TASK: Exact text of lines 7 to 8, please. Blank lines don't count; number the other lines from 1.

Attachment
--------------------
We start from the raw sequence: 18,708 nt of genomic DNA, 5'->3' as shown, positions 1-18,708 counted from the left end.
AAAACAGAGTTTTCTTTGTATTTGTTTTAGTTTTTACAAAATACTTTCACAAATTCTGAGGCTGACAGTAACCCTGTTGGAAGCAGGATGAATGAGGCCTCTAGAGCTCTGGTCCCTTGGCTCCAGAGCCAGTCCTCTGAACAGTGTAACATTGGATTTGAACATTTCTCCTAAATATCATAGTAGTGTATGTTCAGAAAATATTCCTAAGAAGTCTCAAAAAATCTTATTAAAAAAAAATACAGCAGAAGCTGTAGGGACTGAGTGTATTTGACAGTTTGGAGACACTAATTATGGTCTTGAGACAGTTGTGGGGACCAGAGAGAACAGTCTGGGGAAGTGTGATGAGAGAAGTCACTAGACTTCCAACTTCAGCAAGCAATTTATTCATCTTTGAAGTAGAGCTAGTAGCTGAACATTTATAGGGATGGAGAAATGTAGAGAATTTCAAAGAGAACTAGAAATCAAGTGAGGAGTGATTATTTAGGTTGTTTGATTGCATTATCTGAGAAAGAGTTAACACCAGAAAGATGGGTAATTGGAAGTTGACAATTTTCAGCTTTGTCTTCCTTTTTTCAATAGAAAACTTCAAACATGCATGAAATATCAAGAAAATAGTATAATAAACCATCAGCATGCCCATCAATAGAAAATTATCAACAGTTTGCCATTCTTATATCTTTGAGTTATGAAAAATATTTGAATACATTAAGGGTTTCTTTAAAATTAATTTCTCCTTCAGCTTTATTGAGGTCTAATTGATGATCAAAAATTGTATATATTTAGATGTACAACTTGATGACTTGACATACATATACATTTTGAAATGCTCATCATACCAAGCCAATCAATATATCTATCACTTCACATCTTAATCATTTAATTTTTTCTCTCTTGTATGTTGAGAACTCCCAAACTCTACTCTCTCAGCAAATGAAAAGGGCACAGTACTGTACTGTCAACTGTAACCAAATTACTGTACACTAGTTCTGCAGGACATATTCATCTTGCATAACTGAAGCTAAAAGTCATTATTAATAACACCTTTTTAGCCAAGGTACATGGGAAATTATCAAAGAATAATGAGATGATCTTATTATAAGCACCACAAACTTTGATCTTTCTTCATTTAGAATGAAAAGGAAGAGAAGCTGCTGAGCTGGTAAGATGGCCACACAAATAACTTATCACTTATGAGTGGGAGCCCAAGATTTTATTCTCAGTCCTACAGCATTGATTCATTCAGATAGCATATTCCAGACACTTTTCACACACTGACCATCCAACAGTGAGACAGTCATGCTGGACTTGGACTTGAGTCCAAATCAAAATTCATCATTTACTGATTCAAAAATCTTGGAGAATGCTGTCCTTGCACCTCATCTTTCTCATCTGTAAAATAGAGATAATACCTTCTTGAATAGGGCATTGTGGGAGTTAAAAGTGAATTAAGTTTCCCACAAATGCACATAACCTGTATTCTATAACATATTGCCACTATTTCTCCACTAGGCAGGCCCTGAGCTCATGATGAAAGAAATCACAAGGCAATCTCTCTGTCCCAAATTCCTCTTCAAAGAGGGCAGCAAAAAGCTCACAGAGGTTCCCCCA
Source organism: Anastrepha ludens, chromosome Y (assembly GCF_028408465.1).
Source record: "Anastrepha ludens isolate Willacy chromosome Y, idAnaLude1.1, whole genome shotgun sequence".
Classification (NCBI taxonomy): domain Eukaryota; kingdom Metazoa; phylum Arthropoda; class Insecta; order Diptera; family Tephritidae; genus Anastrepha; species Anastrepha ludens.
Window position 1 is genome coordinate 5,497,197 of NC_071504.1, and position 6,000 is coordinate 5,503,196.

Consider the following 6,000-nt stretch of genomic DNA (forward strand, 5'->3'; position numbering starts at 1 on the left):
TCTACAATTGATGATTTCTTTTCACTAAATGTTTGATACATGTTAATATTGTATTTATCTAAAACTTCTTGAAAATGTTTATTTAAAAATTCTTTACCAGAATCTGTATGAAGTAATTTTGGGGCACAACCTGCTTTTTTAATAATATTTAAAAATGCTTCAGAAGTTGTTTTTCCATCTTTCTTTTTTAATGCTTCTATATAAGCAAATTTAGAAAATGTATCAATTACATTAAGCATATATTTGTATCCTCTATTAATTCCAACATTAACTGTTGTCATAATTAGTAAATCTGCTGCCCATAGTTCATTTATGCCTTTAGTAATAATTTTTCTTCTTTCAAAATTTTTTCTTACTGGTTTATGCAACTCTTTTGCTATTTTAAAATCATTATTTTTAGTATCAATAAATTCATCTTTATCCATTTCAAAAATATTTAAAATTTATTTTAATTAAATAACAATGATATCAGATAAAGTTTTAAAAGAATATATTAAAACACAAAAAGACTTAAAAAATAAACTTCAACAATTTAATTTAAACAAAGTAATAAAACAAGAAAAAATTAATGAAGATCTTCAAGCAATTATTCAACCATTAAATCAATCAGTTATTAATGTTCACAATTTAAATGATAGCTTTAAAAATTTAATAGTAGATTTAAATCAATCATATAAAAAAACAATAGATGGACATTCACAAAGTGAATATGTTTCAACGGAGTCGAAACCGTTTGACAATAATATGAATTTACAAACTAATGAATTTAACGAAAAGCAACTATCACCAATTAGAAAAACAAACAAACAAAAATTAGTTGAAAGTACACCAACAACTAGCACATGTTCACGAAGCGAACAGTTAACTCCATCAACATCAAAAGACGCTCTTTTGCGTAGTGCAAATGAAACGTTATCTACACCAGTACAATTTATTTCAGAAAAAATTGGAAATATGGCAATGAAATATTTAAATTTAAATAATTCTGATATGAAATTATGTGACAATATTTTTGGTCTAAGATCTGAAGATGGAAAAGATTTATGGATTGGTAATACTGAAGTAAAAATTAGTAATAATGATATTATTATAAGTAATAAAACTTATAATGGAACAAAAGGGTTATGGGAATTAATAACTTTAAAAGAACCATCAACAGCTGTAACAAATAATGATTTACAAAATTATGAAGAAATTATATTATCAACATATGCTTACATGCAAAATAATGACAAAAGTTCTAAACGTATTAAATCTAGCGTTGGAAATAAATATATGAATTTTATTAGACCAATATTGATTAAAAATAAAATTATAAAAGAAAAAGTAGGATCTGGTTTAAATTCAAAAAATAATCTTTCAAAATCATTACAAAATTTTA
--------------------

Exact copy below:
Consider the following 6,000-nt stretch of genomic DNA (forward strand, 5'->3'; position numbering starts at 1 on the left):
TCTACAATTGATGATTTCTTTTCACTAAATGTTTGATACATGTTAATATTGTATTTATCTAAAACTTCTTGAAAATGTTTATTTAAAAATTCTTTACCAGAATCTGTATGAAGTAATTTTGGGGCACAACCTGCTTTTTTAATAATATTTAAAAATGCTTCAGAAGTTGTTTTTCCATCTTTCTTTTTTAATGCTTCTATATAAGCAAATTTAGAAAATGTATCAATTACATTAAGCATATATTTGTATCCTCTATTAATTCCAACATTAACTGTTGTCATAATTAGTAAATCTGCTGCCCATAGTTCATTTATGCCTTTAGTAATAATTTTTCTTCTTTCAAAATTTTTTCTTACTGGTTTATGCAACTCTTTTGCTATTTTAAAATCATTATTTTTAGTATCAATAAATTCATCTTTATCCATTTCAAAAATATTTAAAATTTATTTTAATTAAATAACAATGATATCAGATAAAGTTTTAAAAGAATATATTAAAACACAAAAAGACTTAAAAAATAAACTTCAACAATTTAATTTAAACAAAGTAATAAAACAAGAAAAAATTAATGAAGATCTTCAAGCAATTATTCAACCATTAAATCAATCAGTTATTAATGTTCACAATTTAAATGATAGCTTTAAAAATTTAATAGTAGATTTAAATCAATCATATAAAAAAACAATAGATGGACATTCACAAAGTGAATATGTTTCAACGGAGTCGAAACCGTTTGACAATAATATGAATTTACAAACTAATGAATTTAACGAAAAGCAACTATCACCAATTAGAAAAACAAACAAACAAAAATTAGTTGAAAGTACACCAACAACTAGCACATGTTCACGAAGCGAACAGTTAACTCCATCAACATCAAAAGACGCTCTTTTGCGTAGTGCAAATGAAACGTTATCTACACCAGTACAATTTATTTCAGAAAAAATTGGAAATATGGCAATGAAATATTTAAATTTAAATAATTCTGATATGAAATTATGTGACAATATTTTTGGTCTAAGATCTGAAGATGGAAAAGATTTATGGATTGGTAATACTGAAGTAAAAATTAGTAATAATGATATTATTATAAGTAATAAAACTTATAATGGAACAAAAGGGTTATGGGAATTAATAACTTTAAAAGAACCATCAACAGCTGTAACAAATAATGATTTACAAAATTATGAAGAAATTATATTATCAACATATGCTTACATGCAAAATAATGACAAAAGTTCTAAACGTATTAAATCTAGCGTTGGAAATAAATATATGAATTTTATTAGACCAATATTGATTAAAAATAAAATTATAAAAGAAAAAGTAGGATCTGGTTTAAATTCAAAAAATAATCTTTCAAAATCATTACAAAATTTTA